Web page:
Building a New Home? Donâ€™t Forget to Plan for These 3 Items.
Jun 30th, 2015
Building a new home is an exciting moment. It’s a time when your dreams and planning come to life. There are few moments better than watching the place you and your family will call home being constructed. Stud by stud the framework goes up. You’ve planned for everything; the color of the paint, type of floors, molding/trim work, doors, windows, cabinets and appliances and even lighting and outlet fixtures. However, far too often most builders provide a very low budget or no specific budget at all, for three very important items.
1. Grass: There are two ways to achieve a lush lawn on your property; seed or sod. Both have pros and cons:
· Seeding is the less expensive route and a great option if you are on a budget. It is easier to apply and less labor intensive, which is often essential for new homeowners with limited “extra” time. Seeding your lawn allows the root system to develop in native soil, rather than introducing an established root system from another soil mix. However, seeding does take longer to grow and isn’t able to handle being walked on at first. Additionally, with seeding you may need to repeat the process in areas it doesn't come in.
· Sodding is the more expensive route (often 4 times more than seeding a lawn), but could be worth the price. It does take more labor, and is harder to apply, BUT sod does grow quickly, and can handle being walked on right away. The best part is that in one day, you can have a brand new green lawn. With sod there is always the chance that the root system will not grow into your soil, and end up perishing. Finally, new sod also requires a tremendous amount of water to help keep the sod from drying out and dying.
If you live in an area with a home owners association you will want to check with their requirements as some may require sod throughout some or all of your property.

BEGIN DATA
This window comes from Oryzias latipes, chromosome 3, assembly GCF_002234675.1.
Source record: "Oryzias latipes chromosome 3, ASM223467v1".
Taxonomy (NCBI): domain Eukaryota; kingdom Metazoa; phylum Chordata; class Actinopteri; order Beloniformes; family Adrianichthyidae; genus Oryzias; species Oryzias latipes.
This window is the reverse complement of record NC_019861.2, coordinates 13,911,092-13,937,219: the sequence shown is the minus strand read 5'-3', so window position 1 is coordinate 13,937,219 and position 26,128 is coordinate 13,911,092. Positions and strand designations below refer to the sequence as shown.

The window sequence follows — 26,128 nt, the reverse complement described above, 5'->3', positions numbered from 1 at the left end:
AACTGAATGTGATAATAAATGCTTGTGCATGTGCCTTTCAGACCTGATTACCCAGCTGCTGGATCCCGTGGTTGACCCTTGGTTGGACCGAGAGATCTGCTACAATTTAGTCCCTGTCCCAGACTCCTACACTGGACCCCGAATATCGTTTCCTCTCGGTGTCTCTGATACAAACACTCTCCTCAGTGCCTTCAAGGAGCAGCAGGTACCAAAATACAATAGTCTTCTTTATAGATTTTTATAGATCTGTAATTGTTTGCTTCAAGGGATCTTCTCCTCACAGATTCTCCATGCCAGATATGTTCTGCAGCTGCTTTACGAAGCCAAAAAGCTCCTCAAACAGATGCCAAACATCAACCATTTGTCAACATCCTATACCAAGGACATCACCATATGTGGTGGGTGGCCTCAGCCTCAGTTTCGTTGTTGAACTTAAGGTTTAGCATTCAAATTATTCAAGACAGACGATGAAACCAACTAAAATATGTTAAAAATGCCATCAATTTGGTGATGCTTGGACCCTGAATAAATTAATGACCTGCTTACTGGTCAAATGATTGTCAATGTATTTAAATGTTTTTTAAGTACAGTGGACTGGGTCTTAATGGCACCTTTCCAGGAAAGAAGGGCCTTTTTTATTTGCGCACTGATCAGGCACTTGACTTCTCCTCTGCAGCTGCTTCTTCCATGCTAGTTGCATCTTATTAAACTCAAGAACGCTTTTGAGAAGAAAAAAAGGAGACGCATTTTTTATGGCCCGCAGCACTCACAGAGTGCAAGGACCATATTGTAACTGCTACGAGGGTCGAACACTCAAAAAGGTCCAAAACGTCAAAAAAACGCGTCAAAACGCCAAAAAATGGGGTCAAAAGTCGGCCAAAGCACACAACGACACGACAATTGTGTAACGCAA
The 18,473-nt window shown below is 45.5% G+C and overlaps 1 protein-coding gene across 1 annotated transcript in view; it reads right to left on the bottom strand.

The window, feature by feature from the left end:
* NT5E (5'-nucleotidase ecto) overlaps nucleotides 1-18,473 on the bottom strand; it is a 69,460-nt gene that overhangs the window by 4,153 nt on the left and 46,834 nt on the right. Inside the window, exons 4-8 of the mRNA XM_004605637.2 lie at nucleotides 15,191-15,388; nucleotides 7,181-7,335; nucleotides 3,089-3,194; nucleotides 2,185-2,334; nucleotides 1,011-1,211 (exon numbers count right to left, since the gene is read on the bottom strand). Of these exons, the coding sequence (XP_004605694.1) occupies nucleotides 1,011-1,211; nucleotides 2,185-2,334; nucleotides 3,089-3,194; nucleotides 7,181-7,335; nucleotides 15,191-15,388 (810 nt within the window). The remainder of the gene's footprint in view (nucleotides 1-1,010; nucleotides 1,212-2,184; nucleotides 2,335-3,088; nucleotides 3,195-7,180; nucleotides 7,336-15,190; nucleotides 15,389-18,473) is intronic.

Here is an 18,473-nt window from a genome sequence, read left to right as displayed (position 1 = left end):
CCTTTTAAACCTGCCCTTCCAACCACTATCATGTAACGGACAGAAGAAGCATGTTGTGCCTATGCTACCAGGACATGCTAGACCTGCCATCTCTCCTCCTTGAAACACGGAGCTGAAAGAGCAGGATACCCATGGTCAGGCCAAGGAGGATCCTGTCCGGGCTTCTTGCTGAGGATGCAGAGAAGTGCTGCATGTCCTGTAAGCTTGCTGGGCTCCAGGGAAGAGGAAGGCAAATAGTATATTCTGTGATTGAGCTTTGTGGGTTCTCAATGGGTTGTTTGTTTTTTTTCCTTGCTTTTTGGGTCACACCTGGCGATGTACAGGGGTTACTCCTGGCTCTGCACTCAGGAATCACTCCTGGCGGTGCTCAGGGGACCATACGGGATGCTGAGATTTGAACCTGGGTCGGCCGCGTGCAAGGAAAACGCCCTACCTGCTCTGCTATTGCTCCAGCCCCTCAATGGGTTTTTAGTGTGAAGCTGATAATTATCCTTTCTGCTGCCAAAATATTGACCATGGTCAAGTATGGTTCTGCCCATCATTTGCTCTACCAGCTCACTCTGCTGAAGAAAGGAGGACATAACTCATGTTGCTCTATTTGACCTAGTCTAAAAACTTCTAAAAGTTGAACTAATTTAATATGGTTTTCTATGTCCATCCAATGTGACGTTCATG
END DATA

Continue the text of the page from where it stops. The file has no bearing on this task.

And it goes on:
2. Landscaping: Landscape is a great way to add beauty and additional value to your new home. Some home owners associations may require a specific number of trees and/or shrubs along with certain breeds of trees and/or shrubs around your property. A few things to consider when installing a new landscape around your home:
· Are the plants indigenous to the area? While you may love palm trees you see along the beach in Florida, unfortunately, they will not do so well in with the harsh cold and snow conditions we have all come to know in the Buffalo & WNY areas. It’s always a good idea when buying your plants to visit your local garden center. They are a great resource, and will have a great stock of plants that are ready to grow in your new landscape.
· What are the sunlight & watering needs? One thing to keep an eye out for when selecting your new landscape is the requirements for survival. For example, Bright Lights Plantain Lily (Hosta) requires full to partial shade. You don’t want to plant this Hosta in and area in full sun or it will quickly die. Some plants are also listed as more “drought tolerant” than others. Keep this in mind if you do not have a watering system or have soil mix such as clay that doesn’t hold moisture very well.
· What are the maintenance needs of the plant? Some plants may require regular attention and even hand pruning to keep the desired look. If you have no experience in maintaining plants you may want to look for plants that are lower maintenance. While there are really no “no maintenance required” plants it is possible to find plants that may only need attention once or twice a year.
3. Patio: Be sure to ask your home builder about the grade of your lot with the style of home you selected. In some cases your back door may be several feet off the ground. If the builder didn’t spec for any patio you may have just a set of stairs, or even worse a boarded up door. Your back yard is an area for entertaining and the place your kids and pets will spend most of their outdoor time. What are your patio needs and your budget? There are several options:
· Wood/Composite Deck: If your back door entrance ends up being several feet from the grade, a deck may be your best option compared to the cost to build up a concrete or paver patio.
· Concrete Patio: Concrete is a great option for a lot with little drop in grade. Not only is it low maintenance the cost of concrete may be lower than pavers.
· Paver/Natural Stone Patio: If you’re looking for beauty and elegance then pavers or natural stone will be the way to go. Design options are endless. While there will be some light maintenance of the patio, the benefits to you include less worry! A concrete pad cracking due to settling. If your paver patio begins to see some settling over the years, you simply pull up the block and add more base as needed.
Building your home comes with many challenges, decisions and exciting moments. If you have any questions about any of the information provided here, or would like some help bringing your vision to life, give us a call!
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